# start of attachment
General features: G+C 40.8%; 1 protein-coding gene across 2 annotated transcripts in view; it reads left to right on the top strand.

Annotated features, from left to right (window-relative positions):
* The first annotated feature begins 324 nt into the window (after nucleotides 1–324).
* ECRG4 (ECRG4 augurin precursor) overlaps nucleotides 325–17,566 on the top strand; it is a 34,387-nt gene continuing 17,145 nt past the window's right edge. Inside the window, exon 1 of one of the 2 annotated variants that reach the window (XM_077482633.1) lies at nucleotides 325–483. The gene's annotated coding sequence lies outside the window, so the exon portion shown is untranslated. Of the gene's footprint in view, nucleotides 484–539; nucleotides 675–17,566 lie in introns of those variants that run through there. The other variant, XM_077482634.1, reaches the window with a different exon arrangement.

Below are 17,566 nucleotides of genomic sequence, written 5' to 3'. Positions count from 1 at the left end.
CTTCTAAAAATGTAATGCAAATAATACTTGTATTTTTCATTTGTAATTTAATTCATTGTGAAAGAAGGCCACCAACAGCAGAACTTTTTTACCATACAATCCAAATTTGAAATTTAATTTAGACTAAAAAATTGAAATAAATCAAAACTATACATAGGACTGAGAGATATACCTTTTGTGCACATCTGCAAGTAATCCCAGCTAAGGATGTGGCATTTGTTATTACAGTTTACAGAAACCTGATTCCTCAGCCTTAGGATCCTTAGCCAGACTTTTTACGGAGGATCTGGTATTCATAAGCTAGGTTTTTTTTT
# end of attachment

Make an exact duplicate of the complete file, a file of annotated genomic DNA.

General features: G+C 40.8%; 1 protein-coding gene across 2 annotated transcripts in view; it reads left to right on the top strand.

Annotated features, from left to right (window-relative positions):
* The first annotated feature begins 324 nt into the window (after nucleotides 1–324).
* ECRG4 (ECRG4 augurin precursor) overlaps nucleotides 325–17,566 on the top strand; it is a 34,387-nt gene continuing 17,145 nt past the window's right edge. Inside the window, exon 1 of one of the 2 annotated variants that reach the window (XM_077482633.1) lies at nucleotides 325–483. The gene's annotated coding sequence lies outside the window, so the exon portion shown is untranslated. Of the gene's footprint in view, nucleotides 484–539; nucleotides 675–17,566 lie in introns of those variants that run through there. The other variant, XM_077482634.1, reaches the window with a different exon arrangement.

Below are 17,566 nucleotides of genomic sequence, written 5' to 3'. Positions count from 1 at the left end.
CTTCTAAAAATGTAATGCAAATAATACTTGTATTTTTCATTTGTAATTTAATTCATTGTGAAAGAAGGCCACCAACAGCAGAACTTTTTTACCATACAATCCAAATTTGAAATTTAATTTAGACTAAAAAATTGAAATAAATCAAAACTATACATAGGACTGAGAGATATACCTTTTGTGCACATCTGCAAGTAATCCCAGCTAAGGATGTGGCATTTGTTATTACAGTTTACAGAAACCTGATTCCTCAGCCTTAGGATCCTTAGCCAGACTTTTTACGGAGGATCTGGTATTCATAAGCTAGGTTTTTTTTT